From How the West Grew Rich: Chapter 4, "The Evolution of Institutions Favorable to Commerce" (pp. 113-43).
Problems to Ponder & Discuss
Why do humans bargain and trade? What is unique, among all the creatures of whom we have any knowledge, about humans that makes exchange both possible and a necessity of life?
How does a barter economy evolve into an economy in which exchanges are mediated by money? What is the role of money in facilitating exchange and voluntary coordination of activities? What makes commodities "fit to be the instruments of commerce and circulation"?
How does capital accumulation, or growth in the capital stock, increase the productivity and wages of labor?
How did the contributors to the "marginal revolution" in economics improve on Adam Smiths explanation of the workings of supply and demand? How does the focus on the marginal unit affect our understanding of public policy, for example, of how legally mandated increases in minumum wages can cause unemployment?
A newspaper article on the boom in the construction industry in south Florida after a hurricane is headlined, "Hurricane Andrew Good News for South Florida Economy." The boost for the construction industry is "seen." What is not seen?
In the 1960s it was popular to assert that Germany and Japan had become rich in the postwar era because all of their factories had been destroyed in the war, allowing them to rebuild new and more technologically advanced factories. The conclusion seemed to be that bombing American factories would make America richer. What is wrong with that argument?
Are markets characterized only by competition? What about cooperation? What is the relationship between competition and cooperation?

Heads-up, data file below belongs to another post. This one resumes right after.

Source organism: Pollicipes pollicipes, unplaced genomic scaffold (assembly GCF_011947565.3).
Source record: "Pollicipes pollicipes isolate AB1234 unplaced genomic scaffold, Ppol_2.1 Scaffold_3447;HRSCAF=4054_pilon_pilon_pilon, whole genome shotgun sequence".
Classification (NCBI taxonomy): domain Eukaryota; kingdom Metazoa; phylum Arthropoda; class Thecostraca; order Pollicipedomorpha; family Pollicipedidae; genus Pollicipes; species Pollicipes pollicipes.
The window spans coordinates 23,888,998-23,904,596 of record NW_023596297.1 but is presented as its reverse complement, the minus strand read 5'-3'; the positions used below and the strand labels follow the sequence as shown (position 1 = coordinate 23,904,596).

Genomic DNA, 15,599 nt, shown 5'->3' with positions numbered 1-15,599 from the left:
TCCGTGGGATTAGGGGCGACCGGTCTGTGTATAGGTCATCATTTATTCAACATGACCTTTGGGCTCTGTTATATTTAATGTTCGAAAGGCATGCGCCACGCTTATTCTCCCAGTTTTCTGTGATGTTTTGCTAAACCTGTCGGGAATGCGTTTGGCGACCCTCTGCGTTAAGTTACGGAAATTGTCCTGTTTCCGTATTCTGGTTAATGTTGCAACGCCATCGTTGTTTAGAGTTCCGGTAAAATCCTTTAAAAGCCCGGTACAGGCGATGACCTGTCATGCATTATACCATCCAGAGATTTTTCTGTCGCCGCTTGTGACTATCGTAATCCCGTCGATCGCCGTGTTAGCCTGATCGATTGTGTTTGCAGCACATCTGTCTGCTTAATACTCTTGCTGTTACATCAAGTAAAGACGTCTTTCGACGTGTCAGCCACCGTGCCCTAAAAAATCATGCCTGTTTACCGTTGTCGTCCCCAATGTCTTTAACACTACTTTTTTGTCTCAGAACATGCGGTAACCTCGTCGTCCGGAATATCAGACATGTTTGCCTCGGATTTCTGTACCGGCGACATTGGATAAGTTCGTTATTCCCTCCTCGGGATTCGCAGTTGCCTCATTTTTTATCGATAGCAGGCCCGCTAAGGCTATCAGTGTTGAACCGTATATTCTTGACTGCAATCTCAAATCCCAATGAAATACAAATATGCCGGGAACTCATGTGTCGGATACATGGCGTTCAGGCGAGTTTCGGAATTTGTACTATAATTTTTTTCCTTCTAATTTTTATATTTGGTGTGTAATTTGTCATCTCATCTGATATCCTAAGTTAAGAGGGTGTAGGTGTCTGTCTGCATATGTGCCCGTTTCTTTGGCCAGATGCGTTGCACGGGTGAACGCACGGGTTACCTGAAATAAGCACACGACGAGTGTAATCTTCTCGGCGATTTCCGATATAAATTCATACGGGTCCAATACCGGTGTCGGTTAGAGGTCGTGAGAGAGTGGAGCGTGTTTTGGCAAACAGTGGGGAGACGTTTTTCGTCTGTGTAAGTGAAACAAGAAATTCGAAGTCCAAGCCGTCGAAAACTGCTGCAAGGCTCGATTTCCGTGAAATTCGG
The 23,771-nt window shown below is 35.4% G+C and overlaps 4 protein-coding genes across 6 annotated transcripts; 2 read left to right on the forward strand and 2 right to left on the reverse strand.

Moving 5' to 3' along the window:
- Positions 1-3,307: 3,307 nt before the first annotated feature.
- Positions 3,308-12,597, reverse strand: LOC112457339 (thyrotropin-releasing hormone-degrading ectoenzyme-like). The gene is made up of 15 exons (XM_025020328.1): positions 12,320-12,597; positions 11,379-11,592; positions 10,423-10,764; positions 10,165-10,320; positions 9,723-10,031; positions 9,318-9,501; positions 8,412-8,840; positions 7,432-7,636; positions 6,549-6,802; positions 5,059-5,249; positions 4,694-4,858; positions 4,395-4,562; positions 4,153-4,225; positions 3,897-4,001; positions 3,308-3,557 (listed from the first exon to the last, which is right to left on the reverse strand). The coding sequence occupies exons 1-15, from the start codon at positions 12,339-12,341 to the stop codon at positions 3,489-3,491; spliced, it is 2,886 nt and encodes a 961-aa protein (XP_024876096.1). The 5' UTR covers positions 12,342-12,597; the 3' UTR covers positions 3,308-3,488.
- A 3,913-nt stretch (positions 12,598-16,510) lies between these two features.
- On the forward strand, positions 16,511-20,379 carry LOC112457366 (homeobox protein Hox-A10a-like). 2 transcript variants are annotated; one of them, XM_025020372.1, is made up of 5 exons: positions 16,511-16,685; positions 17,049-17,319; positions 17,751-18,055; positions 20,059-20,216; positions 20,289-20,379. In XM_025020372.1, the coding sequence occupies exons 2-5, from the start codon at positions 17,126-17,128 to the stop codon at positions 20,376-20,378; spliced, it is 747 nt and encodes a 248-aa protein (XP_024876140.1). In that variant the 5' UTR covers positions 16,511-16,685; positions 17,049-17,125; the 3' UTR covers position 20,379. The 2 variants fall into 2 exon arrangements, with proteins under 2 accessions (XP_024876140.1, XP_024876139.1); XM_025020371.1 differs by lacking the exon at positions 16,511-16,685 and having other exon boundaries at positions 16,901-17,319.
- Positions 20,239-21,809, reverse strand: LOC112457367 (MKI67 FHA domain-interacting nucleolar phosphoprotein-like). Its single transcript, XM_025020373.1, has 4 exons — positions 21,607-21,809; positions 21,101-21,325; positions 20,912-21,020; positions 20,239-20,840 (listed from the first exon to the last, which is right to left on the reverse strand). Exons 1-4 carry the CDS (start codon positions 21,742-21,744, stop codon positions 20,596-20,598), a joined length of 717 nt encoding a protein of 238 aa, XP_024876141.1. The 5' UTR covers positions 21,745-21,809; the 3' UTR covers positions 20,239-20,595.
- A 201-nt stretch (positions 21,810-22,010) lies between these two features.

Suggested Additional Reading
Joseph Schumpeter, History of Economic Analysis (Oxford: Oxford University Press, 1954). Schumpeters work is a magisterial treatment of its topic; it places Adam Smith in the context of other writers and of what they and Smith set out to explain.
Thomas Sowell, Classical Economics Reconsidered (Princeton: Princeton University Press, 1994). With scholarly precision Sowell sympathetically reconstructs the principle ideas of the classical economists, including Adam Smith. One of the more interesting parts of his treatment is the attention he devotes to the classical economists concern with promoting economic growth as the key to prosperity for the masses of the population.
For Further Study
Edwin G. West, Adam Smith and Modern Economics: From Market Behaviour to Public Choice (Cheltenham, U.K.: Edward Elgar, 1990). West places Adam Smiths work in the context of modern economic science and demonstrates the continuing relevance of Smiths work, two centuries after his death, with special emphasis on the inspiration he has given to economic research during the last two decades.
Carl Menger, Principles of Economics (1871; New York: New York University Press, 1981). This book was one of the three books published in the 1870s that revolutionized economics by focusing on the "marginal" unit as the unit of choice that determines exchange relationships (prices). While agreeing with much of what Smith had argued, Menger put economics on a more secure foundation than had Smith.